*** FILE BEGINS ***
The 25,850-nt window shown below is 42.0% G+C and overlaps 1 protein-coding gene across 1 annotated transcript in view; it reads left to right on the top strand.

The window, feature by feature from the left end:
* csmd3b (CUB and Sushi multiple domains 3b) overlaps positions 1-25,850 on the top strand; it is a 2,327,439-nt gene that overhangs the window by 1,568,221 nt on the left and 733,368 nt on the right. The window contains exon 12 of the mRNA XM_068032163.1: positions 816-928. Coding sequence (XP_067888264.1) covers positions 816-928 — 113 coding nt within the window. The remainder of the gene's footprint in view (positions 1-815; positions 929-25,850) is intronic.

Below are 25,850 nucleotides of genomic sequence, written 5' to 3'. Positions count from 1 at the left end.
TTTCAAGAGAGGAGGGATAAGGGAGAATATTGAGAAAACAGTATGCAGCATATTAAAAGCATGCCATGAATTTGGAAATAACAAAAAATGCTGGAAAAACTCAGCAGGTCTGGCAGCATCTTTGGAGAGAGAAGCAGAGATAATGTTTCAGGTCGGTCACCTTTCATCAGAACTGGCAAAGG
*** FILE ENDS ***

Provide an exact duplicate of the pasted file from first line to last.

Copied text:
The 25,850-nt window shown below is 42.0% G+C and overlaps 1 protein-coding gene across 1 annotated transcript in view; it reads left to right on the top strand.

The window, feature by feature from the left end:
* csmd3b (CUB and Sushi multiple domains 3b) overlaps positions 1-25,850 on the top strand; it is a 2,327,439-nt gene that overhangs the window by 1,568,221 nt on the left and 733,368 nt on the right. The window contains exon 12 of the mRNA XM_068032163.1: positions 816-928. Coding sequence (XP_067888264.1) covers positions 816-928 — 113 coding nt within the window. The remainder of the gene's footprint in view (positions 1-815; positions 929-25,850) is intronic.

Below are 25,850 nucleotides of genomic sequence, written 5' to 3'. Positions count from 1 at the left end.
TTTCAAGAGAGGAGGGATAAGGGAGAATATTGAGAAAACAGTATGCAGCATATTAAAAGCATGCCATGAATTTGGAAATAACAAAAAATGCTGGAAAAACTCAGCAGGTCTGGCAGCATCTTTGGAGAGAGAAGCAGAGATAATGTTTCAGGTCGGTCACCTTTCATCAGAACTGGCAAAGG